Because of my friend’s willingness to extend herself and act on a “little nudge,” she was able to forge a connection where there had been none, encourage a greater sense of community within her little neighborhood, and bring some good into this terrible situation.

The second example is an experience I had earlier in the pandemic crisis. Rita had sent me to the grocery store with a list of necessities to pick up, one of which was disinfectant wipes.  When I got to the cleaning products aisle there were several folks gathered in front of the shelf with the remaining wipes. Trying to practice the recommended 6-foot social distancing, I stood back a little ways, waiting my turn.

Suddenly, a person stepped right in front of me, either not knowing I was in line or not caring! I was slightly annoyed but decided not to say anything since there were still plenty of wipes on the shelf and waiting another minute wasn’t that big of a deal.

I watched as one customer put two containers in his cart. Then the woman behind him gathered up the remaining wipes—probably about a dozen—and dumped them all in her cart!

The rest of us who were waiting were dumbfounded. The next customer in line, a young woman, asked tentatively, “Would you mind leaving some for the rest of us?”

Photo by Valentin Farkasch on

The woman with the cart full of wipes turned and with a smile that was almost triumphant, said flippantly, “The early bird gets the worm!”

A lady behind me piped in, “I would say strange bird rather than early bird! When did we stop caring about or thinking about the other person?”

Like her, my first response—as it too often is, no matter how hard I try to avoid it—was to judge the woman with the cart full of disinfectant wipes. Sure, I didn’t know what her situation was. Maybe she needed those extra wipes because she lives with someone who is particularly vulnerable or she’s a caretaker in a group home and she was buying supplies for all the residents. But even if there were scenarios in which she might have been justified in her action, I thought, she still could have responded with compassion, instead of indifference. She seemed almost glad to have gotten the last of the wipes!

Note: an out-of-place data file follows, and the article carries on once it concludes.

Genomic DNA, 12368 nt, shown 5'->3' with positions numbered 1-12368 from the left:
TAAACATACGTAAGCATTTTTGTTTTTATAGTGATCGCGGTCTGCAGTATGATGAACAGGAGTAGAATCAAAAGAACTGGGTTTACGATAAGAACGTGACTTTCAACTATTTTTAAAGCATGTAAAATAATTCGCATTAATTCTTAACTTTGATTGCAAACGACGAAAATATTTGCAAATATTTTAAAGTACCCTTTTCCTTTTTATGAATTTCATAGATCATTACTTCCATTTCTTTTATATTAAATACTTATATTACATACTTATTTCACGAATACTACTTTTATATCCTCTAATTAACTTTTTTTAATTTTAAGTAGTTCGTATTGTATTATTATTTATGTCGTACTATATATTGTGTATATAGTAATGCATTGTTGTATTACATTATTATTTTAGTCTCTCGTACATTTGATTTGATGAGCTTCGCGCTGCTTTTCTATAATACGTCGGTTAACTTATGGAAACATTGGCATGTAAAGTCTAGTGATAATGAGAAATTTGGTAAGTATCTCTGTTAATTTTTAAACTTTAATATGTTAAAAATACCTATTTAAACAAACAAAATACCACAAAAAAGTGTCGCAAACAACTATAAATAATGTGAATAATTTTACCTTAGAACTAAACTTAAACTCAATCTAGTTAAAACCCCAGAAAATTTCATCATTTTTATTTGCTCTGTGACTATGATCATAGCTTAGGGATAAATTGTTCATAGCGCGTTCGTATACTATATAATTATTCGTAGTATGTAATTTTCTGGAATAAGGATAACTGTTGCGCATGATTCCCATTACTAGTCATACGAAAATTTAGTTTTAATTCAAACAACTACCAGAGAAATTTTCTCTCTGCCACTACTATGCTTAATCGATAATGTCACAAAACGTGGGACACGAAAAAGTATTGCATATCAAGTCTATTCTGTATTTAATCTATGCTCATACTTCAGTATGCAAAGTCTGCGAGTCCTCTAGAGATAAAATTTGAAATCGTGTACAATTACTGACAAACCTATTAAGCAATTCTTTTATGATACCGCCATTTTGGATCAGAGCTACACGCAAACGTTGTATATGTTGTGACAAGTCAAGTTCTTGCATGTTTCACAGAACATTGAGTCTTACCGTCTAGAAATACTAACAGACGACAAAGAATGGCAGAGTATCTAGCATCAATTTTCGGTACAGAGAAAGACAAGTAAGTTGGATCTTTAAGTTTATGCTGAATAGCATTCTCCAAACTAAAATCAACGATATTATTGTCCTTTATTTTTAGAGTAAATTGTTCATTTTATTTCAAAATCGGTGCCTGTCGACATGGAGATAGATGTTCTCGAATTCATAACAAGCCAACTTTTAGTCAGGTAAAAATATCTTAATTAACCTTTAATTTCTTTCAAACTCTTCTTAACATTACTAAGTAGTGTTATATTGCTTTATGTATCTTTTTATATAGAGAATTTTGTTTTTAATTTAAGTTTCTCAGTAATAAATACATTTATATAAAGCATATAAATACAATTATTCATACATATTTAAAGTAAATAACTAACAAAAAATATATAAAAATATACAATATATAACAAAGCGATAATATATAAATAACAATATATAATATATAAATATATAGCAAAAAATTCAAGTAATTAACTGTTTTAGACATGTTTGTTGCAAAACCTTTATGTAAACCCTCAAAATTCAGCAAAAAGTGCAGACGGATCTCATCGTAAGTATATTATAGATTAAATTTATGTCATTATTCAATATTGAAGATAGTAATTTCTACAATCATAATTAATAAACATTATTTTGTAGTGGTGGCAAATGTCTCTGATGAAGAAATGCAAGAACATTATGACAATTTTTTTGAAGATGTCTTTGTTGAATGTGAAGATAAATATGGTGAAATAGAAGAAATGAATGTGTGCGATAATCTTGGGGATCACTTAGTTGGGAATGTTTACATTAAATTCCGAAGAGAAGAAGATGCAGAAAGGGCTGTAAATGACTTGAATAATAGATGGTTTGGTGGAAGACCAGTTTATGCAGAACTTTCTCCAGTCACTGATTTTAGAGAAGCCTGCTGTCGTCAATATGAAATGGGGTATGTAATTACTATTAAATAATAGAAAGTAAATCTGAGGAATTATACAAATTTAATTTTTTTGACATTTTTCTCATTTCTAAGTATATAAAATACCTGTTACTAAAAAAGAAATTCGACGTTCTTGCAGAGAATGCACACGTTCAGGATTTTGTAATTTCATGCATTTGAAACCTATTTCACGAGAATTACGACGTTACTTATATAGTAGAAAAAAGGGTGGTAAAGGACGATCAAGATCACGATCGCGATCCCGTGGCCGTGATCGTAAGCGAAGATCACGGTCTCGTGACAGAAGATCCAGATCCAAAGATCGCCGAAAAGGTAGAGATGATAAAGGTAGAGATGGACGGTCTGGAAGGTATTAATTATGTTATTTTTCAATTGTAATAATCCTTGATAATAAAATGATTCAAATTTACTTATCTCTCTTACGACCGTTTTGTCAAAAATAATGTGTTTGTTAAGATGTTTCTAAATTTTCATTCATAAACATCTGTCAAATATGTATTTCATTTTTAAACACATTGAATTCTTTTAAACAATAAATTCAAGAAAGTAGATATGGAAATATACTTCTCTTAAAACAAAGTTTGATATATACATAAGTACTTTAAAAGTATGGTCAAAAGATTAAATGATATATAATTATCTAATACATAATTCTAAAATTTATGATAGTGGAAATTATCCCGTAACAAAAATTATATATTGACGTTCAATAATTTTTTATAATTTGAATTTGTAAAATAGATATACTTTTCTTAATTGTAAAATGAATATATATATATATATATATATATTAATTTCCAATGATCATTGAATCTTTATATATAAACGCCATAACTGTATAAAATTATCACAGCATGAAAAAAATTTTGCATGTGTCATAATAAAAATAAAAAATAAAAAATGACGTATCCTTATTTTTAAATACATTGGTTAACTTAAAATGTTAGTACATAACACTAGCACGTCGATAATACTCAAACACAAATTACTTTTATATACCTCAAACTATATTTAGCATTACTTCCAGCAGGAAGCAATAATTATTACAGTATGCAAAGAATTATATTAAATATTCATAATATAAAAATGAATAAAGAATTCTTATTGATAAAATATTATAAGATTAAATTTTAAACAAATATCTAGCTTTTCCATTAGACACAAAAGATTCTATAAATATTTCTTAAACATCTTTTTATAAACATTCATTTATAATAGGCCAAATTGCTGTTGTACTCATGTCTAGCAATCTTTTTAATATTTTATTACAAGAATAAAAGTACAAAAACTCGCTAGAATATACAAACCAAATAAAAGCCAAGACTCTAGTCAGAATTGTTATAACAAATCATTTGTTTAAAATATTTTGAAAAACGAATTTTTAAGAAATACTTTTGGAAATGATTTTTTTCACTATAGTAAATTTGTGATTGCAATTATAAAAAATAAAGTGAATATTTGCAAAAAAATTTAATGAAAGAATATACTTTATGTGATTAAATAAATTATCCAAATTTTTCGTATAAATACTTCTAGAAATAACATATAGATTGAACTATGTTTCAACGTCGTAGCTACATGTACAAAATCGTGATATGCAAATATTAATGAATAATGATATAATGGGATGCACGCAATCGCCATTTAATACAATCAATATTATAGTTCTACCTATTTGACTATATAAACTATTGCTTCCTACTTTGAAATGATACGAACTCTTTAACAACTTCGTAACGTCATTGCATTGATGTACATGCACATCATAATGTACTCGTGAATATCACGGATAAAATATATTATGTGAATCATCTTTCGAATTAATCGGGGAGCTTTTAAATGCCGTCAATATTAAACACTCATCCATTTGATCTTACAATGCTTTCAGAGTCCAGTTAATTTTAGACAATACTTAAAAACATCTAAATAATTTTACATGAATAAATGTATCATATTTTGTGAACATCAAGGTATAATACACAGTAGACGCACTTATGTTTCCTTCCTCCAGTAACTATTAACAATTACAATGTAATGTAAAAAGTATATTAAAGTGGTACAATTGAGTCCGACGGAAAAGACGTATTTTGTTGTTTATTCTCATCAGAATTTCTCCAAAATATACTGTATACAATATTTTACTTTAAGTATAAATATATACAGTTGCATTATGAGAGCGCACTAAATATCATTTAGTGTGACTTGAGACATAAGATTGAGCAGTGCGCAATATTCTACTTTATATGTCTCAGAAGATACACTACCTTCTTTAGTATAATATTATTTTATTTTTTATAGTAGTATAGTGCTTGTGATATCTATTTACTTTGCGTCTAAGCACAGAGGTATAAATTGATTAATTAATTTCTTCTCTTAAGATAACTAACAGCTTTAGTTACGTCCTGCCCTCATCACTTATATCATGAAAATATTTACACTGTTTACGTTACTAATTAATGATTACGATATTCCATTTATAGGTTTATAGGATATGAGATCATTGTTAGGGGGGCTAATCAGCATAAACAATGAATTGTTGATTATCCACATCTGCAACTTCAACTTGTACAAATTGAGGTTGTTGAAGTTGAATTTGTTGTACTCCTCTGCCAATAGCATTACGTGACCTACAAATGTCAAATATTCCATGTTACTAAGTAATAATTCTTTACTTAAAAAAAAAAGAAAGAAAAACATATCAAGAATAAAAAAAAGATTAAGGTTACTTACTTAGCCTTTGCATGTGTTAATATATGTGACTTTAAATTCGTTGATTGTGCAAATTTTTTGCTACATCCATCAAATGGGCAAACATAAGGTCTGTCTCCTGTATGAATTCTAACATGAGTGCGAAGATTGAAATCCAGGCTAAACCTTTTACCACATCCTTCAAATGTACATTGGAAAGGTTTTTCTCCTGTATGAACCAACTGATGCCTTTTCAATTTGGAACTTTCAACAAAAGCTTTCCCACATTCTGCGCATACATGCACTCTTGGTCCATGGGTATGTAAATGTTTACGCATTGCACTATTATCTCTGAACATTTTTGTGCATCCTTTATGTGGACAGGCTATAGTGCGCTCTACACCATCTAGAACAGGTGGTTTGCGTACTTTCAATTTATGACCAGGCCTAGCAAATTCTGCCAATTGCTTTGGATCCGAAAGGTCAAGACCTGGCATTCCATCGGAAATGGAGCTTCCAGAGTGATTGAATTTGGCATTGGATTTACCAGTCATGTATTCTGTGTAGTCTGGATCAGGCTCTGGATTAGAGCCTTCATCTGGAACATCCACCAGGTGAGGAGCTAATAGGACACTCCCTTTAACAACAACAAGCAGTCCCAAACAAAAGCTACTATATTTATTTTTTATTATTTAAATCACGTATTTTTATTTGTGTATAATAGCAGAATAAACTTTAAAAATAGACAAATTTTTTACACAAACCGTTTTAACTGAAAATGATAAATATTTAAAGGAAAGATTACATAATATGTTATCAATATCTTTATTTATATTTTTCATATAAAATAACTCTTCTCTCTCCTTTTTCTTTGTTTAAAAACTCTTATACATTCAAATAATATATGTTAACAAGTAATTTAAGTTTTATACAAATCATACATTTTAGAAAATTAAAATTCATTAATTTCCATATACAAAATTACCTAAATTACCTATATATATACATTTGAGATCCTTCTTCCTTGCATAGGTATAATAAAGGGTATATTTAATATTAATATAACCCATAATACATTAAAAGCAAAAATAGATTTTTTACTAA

However, as I continued to process what had happened, I tried to put myself in her shoes. What could be driving her behavior? Is it possible she was simply in “survival mode” and—at least unconsciously—believed her life depended upon out-competing others for scarce resources? And that her flippant, cavalier manner was just a defensive response after being caught out? Her reaction might have been masking her own discomfort with her behavior.

My judgmental attitude began to recede. I expect that when I am in survival mode, I, too, tend to become less sensitive to the other. I think it is a natural, primal response that when threatened, our focus narrows to doing whatever it takes to meet our own survival needs.

Is it possible to fight our natural instincts or are we helpless to resist them? Because I would actually like to become more sensitive to others in these stressful times. Not only because I believe that is what my God is calling me to, but because that’s the survival mode that actually increases our chances of surviving.

We are stronger together than alone.

Fighting your natural instincts certainly isn’t easy. But my faith asks me to do many difficult, “unreasonable” things that go against my nature: to surrender my own will, to experience peace in the midst of tragedy, to forgive the unforgivable, to love my enemies, to relinquish fear, to deny death’s victory, and to trust God in the darkest of circumstances.

This crisis presents us with a great challenge. I hope we will rise to the occasion and, instead of succumbing to our baser impulses, encourage and cultivate the best that is within us.



  1. In what ways do you think this crisis has brought out the best and worst in you?
  2. Do you have enough space in your day to listen for the “still, small voice” that might be speaking to you? Have you felt any “little nudges” and if so, have you acted on them?